Background: In heart failure (HF) patients, pulmonary hypertension (PH) is associated with a poor prognosis. We assessed whether low dose treatment with the dual endothelin-1 receptor antagonist bosentan is associated with improved hemodynamics and clinical outcome in these patients.
Methods: We performed a retrospective data analysis in 82 end-stage heart failure patients on the waiting list for cardiac transplantation since January 2006. All patients had pulmonary arterial pressure >35 mmHg, pulmonary vascular resistance >240 dyn × s × cm-5, and/or a transpulmonary gradient (TPG) >15 mmHg. Fifty-four patients received a median dose of 125 mg bid bosentan (BOS group), and 28 patients received standard medical treatment (CON group). Data were assessed until June 2009.
Results: Hemodynamic parameters improved significantly in the BOS group but remained unchanged in the CON group. The percentage of patients who fell below the thresholds of PAP, PVR, and TPG for cardiac transplantation increased significantly by 20.3%, 34.5%, and 20.8%, respectively (p = 0.007-0.013) in the BOS group, but did not change significantly in the CON group. One-year survival on the waiting list was approximately 20% higher in the BOS group than in the CON group (p = 0.020). Bosentan treatment remained an independent predictor of reduced mortality risk on the waiting list after propensity score adjustment (relative risk = 0.107; 95% CI: 0.013-0.869; p = 0.036).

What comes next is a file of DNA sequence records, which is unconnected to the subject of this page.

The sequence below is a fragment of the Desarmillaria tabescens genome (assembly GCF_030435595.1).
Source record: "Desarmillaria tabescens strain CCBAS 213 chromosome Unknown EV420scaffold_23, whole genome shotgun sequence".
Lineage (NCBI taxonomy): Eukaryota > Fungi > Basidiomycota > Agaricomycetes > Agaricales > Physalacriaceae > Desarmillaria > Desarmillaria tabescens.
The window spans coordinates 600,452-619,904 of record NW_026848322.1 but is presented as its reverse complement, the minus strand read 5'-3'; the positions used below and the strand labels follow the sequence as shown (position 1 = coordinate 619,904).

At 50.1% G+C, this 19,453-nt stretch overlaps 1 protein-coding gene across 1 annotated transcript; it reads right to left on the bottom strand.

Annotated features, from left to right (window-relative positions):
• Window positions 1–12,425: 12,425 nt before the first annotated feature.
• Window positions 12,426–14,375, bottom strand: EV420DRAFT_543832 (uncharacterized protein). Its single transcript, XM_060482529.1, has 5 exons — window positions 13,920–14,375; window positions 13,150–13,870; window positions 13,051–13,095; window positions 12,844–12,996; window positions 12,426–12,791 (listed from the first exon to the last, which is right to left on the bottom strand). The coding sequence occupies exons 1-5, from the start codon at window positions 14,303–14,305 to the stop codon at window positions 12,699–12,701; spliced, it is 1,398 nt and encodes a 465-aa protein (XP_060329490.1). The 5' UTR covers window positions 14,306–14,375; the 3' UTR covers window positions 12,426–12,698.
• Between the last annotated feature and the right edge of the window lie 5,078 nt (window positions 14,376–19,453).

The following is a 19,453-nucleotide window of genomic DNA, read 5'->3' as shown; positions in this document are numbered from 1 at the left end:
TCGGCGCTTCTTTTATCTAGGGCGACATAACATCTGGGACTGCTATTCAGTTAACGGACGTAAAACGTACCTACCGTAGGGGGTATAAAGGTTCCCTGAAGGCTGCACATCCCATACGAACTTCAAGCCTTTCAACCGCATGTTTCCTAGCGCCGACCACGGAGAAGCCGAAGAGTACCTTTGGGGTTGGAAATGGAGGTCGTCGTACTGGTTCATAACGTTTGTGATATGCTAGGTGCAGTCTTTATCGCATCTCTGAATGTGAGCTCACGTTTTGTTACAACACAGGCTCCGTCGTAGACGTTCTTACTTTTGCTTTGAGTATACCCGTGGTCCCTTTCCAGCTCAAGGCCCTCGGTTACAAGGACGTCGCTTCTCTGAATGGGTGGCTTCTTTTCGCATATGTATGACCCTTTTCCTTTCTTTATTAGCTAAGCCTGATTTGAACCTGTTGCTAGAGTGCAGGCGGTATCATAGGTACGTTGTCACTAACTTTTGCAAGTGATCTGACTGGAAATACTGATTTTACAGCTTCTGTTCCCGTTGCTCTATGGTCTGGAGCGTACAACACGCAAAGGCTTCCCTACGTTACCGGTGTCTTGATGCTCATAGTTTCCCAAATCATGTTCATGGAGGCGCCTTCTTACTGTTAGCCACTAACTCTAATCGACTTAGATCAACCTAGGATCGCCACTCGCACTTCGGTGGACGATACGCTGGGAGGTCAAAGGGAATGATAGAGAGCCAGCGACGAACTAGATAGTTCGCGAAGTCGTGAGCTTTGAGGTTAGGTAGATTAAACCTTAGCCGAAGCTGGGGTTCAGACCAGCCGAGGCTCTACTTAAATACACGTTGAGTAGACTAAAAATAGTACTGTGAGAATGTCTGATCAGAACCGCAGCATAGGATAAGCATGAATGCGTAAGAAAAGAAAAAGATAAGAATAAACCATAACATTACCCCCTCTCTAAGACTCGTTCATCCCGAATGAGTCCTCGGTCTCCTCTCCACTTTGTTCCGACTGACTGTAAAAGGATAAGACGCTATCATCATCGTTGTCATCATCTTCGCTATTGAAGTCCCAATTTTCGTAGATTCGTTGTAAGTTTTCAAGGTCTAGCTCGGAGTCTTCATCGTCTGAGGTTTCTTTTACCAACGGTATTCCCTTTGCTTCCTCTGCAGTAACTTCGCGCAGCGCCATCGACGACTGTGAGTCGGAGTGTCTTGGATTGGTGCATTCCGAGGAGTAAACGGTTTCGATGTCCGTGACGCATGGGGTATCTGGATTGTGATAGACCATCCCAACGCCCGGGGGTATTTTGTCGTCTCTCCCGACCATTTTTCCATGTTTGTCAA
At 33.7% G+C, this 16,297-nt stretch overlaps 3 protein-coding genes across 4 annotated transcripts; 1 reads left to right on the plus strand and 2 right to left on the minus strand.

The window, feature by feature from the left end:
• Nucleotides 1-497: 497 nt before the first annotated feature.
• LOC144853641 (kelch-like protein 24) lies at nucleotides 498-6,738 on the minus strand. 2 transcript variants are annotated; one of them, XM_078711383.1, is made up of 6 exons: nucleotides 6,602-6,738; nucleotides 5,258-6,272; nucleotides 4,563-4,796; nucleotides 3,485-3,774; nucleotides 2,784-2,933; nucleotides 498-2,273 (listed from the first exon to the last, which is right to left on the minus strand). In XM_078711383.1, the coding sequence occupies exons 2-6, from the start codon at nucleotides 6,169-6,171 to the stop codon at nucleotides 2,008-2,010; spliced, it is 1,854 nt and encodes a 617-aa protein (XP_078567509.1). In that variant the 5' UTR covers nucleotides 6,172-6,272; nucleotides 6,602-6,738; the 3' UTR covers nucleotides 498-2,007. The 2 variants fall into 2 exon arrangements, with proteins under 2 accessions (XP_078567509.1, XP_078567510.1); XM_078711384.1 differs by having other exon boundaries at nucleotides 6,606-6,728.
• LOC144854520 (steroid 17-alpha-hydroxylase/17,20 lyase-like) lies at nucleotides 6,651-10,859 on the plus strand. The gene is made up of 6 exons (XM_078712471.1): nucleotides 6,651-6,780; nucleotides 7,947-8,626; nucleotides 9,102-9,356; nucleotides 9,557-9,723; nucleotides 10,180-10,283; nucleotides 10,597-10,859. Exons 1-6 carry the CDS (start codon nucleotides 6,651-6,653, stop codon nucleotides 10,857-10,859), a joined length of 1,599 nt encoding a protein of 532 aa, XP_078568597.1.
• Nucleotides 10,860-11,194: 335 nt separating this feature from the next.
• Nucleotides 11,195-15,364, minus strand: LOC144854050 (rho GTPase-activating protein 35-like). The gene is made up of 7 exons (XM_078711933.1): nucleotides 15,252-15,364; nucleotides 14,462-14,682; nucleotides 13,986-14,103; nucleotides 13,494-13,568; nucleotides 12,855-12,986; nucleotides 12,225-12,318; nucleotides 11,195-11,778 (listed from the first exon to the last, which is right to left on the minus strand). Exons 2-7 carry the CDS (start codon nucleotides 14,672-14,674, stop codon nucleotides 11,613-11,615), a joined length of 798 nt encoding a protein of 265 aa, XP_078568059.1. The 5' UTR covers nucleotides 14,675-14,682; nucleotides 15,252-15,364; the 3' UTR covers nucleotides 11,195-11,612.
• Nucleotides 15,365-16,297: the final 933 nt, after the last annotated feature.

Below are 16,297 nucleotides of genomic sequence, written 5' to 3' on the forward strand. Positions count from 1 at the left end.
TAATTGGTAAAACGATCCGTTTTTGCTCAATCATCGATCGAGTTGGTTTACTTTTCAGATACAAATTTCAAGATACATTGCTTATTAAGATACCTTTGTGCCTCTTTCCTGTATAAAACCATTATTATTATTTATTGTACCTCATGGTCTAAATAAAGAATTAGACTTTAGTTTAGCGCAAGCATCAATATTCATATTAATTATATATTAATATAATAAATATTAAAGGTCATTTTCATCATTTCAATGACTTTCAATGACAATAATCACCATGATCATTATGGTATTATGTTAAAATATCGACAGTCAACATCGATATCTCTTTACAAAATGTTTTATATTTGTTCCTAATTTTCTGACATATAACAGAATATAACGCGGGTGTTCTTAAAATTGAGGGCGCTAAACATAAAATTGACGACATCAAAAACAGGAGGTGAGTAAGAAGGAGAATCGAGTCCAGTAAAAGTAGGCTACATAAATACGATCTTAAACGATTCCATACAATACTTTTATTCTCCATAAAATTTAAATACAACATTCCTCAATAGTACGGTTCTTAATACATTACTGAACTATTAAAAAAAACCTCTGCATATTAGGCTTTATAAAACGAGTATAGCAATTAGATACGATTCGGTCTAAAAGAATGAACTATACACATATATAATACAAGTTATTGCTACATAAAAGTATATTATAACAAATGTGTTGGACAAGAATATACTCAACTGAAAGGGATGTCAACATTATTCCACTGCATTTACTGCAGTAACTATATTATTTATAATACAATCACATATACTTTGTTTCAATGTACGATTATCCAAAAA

Conclusion: Treatment with the endothelin-1 antagonist bosentan is associated with improvements in hemodynamics and clinical outcome in end-stage heart failure patients with PH. If these results can be confirmed by randomized controlled trials, bosentan may represent a treatment option in these patients.
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